The first chapter, then, introduces and also alludes to the ending of the novel. The second chapter takes us back to the beginning, to the initiation (instigation) of events. It starts with the pool where Kitty Finch is found swimming naked and is observed by Joe, his wife Isabel, their fourteen-year old daughter Nina, and the family friends Mitchell and Laura. Kitty’s nudity is a recurring theme and, at a deeper level, could be interpreted as the exposing (revealing, divulging) of secrets, the stripping away of that which is presented and the uncovering of facts, illusions, fabrications and hidden agendas (clandestine or undisclosed desires, intentions, tactics, strategies and plans). Her superficially (seemingly) drowning figure is another recurrent motif and the title of the book, Swimming home, is in fact also the title of Kitty’s poem which she has written especially for Joe, in conversation with him, but also as a confession of her wish to drown herself. The poem and this motif in general hint at the psychological experience of drowning felt in particular ways by each of the characters in the novel.

Due to an error in accommodation arrangements, Isabel, Joe’s war correspondent wife, inexplicably and disturbingly invites Kitty to stay with them, even though it is obvious to everyone that Joe is nothing less than Kitty’s personal object-cathexis. Laura, the family friend, seems most perturbed by this decision and although she at first glance appears the most reasonable (sane) of the party, it later becomes apparent that Mitchell, her husband, with whom she owns a London shop dealing in “expensive African jewellery” and “primitive Persian, Turkish and Hindu weapons”, is a trigger-happy profligate and that their imminent financial ruin is, in a manner of speaking, drowning her.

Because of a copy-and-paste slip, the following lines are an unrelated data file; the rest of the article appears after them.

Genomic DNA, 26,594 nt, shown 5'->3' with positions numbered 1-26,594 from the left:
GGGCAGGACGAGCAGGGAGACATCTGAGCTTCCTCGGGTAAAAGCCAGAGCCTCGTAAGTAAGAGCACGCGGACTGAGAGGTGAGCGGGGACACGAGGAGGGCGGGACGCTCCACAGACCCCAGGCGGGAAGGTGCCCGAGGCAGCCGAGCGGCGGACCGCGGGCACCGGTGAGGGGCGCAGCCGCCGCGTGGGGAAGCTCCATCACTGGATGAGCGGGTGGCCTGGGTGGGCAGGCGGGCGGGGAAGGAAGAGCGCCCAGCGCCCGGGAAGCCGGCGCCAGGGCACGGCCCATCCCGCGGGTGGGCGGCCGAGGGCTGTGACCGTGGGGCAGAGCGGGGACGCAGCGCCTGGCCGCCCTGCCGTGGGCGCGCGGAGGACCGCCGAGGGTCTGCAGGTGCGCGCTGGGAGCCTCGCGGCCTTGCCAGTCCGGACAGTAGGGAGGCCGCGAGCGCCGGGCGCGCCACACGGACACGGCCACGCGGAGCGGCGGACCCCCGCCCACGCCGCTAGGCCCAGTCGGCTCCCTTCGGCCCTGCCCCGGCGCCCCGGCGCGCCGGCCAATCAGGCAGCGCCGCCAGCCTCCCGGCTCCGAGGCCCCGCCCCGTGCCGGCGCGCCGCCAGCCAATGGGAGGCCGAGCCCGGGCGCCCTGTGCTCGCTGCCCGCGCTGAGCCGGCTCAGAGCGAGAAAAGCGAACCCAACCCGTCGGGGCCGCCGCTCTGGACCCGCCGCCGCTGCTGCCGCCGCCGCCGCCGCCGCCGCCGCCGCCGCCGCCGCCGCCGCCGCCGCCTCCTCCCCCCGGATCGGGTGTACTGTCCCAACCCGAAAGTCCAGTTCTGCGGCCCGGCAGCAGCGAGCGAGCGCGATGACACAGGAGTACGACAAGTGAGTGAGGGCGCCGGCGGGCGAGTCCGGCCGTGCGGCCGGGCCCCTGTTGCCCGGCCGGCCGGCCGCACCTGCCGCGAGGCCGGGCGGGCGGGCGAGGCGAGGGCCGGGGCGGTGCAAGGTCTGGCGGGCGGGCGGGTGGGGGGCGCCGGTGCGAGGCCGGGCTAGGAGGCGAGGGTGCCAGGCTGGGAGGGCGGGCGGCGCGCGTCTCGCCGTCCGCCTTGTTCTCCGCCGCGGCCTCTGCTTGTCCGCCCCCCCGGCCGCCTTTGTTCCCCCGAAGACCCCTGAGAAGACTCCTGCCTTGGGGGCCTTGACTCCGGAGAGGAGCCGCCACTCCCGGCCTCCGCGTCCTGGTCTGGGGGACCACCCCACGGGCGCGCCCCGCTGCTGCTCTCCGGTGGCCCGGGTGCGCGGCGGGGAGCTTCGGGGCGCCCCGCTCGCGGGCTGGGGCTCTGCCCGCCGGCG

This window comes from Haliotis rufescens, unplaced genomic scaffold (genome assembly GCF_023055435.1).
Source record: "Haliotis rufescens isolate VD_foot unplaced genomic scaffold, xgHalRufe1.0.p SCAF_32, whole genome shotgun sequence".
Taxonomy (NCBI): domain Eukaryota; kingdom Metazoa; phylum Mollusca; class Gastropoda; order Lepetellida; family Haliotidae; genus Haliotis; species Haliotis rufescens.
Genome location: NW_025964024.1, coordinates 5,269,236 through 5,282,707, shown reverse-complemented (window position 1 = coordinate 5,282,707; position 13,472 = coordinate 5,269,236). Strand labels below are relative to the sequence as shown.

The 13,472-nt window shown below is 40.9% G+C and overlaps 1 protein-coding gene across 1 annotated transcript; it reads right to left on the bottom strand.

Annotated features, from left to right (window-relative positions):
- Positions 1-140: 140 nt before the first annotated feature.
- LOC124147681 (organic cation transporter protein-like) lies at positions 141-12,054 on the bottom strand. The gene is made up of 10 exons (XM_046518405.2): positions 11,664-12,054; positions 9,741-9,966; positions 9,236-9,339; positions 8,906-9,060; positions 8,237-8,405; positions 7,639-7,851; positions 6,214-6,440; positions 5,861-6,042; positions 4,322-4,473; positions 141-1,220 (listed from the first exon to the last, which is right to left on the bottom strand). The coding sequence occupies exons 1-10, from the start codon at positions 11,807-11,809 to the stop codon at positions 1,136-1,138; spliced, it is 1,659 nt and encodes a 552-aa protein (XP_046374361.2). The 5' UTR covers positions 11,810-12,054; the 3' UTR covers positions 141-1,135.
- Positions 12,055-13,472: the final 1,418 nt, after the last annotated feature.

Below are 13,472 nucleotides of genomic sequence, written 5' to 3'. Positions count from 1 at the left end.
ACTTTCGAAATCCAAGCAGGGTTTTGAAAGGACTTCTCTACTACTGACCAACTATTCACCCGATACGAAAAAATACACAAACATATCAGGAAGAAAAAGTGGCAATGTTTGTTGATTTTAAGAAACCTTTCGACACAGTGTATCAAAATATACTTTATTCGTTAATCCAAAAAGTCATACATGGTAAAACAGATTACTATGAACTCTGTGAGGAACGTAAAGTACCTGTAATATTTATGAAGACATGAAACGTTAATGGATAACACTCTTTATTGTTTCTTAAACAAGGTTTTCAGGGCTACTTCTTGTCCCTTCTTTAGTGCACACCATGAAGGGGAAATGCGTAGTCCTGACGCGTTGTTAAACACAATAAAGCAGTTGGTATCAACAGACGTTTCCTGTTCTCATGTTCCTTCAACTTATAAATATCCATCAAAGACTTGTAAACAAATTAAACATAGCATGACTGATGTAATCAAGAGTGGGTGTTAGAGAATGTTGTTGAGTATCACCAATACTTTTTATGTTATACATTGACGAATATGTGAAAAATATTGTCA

Mitchell, the most unpleasant of the characters, introduces an ancient Persian gun, which, as Anton Chekhov famously said, once presented in the narrative must, eventually, go off. Mitchell’s obsession with ancient weaponry could be read as commentary on the violence suffered in our societies – physically, mentally, emotionally and structurally. The idea of violence is also echoed through Isabel’s work as a war correspondent and Kitty’s earlier confinement in a mental institution.

More subtly though, we see the unnoticed (unseen, disregarded, ignored) violent effects of absent parents on the budding pubescent Nina, who has had to deal with a mother who was both physically and emotionally absent and unavailable, as well as a father who was emotionally inattentive, but needed her to fulfil certain roles traditionally carried out by women, or at least by one’s partner. Consequently, even though there was no sexual requirement from her father, Nina still has to deal with the trauma of taking on the role of wife by supporting her father in other ways. This conflicting taboo within Nina, associated with an overly invested love for the father as a secretly desired lover, could be said to materialise (concretise) in the experience of her first period – in itself a violent and bloody act of the body – which then, in keeping with her life experience, is not shared with her parents, but with the intruder (outsider, stranger), Kitty, from whom she finds unexpected comfort, understanding, solidarity and companionship, even if fleeting.

The novel, shortlisted for the Booker Prize, ends as it begins: with a pool and a mountain road, with madness, despair and a confrontation with mortality. But don’t be fooled for a second; the plot is not made up only of what is written and what is read, but rather of what takes place in the liminal spaces, between words, lines, meanings and the constructions (misconstructions) each character and reader is bound to make.